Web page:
instructions for setting the BER equal to the FEC corrected bits counter divided by the product of the timeframe, the number of timeframes for which the FEC corrected bits counter was read, and the bit rate, in the event that the FEC corrected bit counter is not equal to zero; and
instructions for setting the BER equal to a nominal value, in the event that the FEC corrected bits counter is equal to zero.
28. The card of claim 25 wherein the instructions for maintaining the model comprise:
instructions for determining whether a change in signal power larger than a signal power change threshold has occurred since the at least one slicing parameter was last adjusted;
instructions for determining whether a prediction of the BER using the model in its current form would be satisfactory; and
instructions for updating the model using a recursive least squares fit, in the event that a change in signal power larger than the signal power change threshold has not occurred and a prediction of the BER using the model in its current form would not be satisfactory.
29. A slicing parameter estimator adapted to determine a value of at least one slicing parameter for use in recovering bits in a received signal in a communication system so as to reduce a bit error rate (BER), the received signal having a bit rate and a signal power, the slicing parameter estimator comprising:
instructions for generating a second order polynomial model of the BER as a function of the at least one slicing parameter;
instructions for initializing each slicing parameter to a respective initial value;
instructions for measuring the BER of the received signal from a Forward Error Correction (FEC) corrected bits counter;
instructions for maintaining the model upon each measurement of the BER; and
instructions for adjusting the at least one slicing parameter upon each measurement of the BER.
30. The slicing parameter estimator of claim 29 wherein the instructions for adjusting the at least one slicing parameter comprise:
instructions for determining whether the at least one slicing parameter is to be re-initialized;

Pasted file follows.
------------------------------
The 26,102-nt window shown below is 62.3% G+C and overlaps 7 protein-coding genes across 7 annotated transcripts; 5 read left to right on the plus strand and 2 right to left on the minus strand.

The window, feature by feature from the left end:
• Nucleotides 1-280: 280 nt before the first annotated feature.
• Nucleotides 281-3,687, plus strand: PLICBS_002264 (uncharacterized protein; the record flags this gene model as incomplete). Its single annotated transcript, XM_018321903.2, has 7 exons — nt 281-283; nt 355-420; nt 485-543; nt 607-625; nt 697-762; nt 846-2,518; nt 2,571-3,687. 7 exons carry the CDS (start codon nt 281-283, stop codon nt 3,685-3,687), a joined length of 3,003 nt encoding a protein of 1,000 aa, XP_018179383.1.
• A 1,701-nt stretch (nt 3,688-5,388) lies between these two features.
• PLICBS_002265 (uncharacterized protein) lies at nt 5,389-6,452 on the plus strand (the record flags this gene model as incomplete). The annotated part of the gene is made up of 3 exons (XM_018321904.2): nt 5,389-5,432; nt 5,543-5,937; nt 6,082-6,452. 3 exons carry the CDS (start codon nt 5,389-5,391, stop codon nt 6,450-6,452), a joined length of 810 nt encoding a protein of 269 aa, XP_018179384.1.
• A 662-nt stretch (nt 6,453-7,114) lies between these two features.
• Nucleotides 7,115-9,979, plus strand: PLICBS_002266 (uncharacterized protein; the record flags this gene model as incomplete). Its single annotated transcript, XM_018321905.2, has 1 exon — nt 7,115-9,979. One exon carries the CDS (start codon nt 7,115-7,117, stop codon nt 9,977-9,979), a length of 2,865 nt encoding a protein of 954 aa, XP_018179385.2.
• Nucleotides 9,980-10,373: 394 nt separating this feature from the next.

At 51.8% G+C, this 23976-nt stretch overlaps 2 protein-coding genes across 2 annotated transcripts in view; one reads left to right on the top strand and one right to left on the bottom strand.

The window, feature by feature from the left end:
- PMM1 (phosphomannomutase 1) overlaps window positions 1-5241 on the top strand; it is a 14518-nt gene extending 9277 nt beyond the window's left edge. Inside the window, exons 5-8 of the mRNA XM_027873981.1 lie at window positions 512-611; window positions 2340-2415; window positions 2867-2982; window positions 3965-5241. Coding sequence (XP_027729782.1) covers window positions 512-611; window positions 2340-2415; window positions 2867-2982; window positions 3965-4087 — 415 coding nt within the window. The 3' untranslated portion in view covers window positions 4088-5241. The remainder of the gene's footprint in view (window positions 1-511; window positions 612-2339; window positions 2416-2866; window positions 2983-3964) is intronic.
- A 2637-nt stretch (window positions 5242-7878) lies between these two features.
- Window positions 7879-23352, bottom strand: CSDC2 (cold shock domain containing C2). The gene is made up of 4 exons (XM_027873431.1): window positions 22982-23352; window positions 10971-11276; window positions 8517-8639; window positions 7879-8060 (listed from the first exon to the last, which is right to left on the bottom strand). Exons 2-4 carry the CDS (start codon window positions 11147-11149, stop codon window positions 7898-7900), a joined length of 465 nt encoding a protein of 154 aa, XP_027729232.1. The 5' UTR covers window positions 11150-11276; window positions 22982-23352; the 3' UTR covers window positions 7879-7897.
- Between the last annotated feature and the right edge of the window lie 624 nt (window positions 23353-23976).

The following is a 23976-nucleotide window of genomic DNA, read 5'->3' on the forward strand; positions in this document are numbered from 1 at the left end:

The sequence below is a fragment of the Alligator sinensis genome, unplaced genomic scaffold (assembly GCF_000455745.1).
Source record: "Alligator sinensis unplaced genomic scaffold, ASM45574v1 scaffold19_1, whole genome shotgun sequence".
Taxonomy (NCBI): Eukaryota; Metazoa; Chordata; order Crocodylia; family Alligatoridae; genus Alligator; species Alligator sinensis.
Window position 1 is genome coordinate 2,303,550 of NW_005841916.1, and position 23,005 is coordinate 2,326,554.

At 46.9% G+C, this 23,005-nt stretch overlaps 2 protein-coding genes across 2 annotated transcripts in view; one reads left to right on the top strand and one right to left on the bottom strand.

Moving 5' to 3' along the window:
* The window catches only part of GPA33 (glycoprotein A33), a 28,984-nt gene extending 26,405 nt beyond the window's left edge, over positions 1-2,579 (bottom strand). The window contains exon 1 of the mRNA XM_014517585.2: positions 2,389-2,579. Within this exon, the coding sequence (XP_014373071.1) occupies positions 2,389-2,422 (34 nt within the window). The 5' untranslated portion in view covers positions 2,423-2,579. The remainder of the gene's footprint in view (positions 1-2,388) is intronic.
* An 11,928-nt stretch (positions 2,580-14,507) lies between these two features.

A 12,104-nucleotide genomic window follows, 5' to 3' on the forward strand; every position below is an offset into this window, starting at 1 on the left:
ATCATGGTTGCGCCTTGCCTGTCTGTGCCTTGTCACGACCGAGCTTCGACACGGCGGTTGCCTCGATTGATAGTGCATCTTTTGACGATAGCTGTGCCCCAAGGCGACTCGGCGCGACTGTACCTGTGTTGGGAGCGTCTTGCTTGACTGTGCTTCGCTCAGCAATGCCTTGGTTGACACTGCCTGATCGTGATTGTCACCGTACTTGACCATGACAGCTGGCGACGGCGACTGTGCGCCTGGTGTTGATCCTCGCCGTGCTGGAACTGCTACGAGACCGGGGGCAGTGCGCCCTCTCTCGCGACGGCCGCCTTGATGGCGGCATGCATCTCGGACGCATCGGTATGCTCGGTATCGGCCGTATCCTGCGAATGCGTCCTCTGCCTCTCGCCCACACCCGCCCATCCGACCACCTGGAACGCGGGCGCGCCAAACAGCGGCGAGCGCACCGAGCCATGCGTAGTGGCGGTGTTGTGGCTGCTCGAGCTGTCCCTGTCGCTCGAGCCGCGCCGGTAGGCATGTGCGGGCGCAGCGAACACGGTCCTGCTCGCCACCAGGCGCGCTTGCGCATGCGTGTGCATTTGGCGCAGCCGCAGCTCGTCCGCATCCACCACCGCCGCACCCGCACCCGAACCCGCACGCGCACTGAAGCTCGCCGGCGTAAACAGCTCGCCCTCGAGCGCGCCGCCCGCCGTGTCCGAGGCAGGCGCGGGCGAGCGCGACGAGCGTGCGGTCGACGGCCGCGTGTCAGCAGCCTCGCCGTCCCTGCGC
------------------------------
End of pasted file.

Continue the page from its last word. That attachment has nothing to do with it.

instructions for determining a first gradient and a Hessian of the model;
instructions for determining from the Hessian and the first gradient whether a minimum exists within the model, in the event that the at least one slicing parameter is not to be re-initialized;
instructions for determining the at least one slicing parameter using a Levenberg-Marquardt optimization and the Hessian and the first gradient, in the event that the at least one slicing parameter is not to be re-initialized and that a minimum exists within the model; and
instructions for determining the at least one slicing parameter from the first gradient, in the event that the at least one slicing parameter is not to be re-initialized and that a minimum does not exist within the model.
31. The slicing parameter estimator of claim 29 wherein the instructions for measuring the BER of a received signal comprise:
instructions for clearing the FEC corrected bits counter;
instructions for repeatedly pausing for a timeframe and reading the FEC corrected bits counter upon expiry of each timeframe, for as long as the FEC corrected bits counter is equal to zero and a number of timeframes less than a maximum number of timeframes have elapsed;
instructions for setting the BER equal to the FEC corrected bits counter divided by the product of the timeframe, the number of timeframes for which the FEC corrected bits counter was read, and the bit rate, in the event that the FEC corrected bits counter is not equal to zero; and
instructions for setting the BER equal to a nominal value, in the event that the FEC corrected bits counter is equal to zero.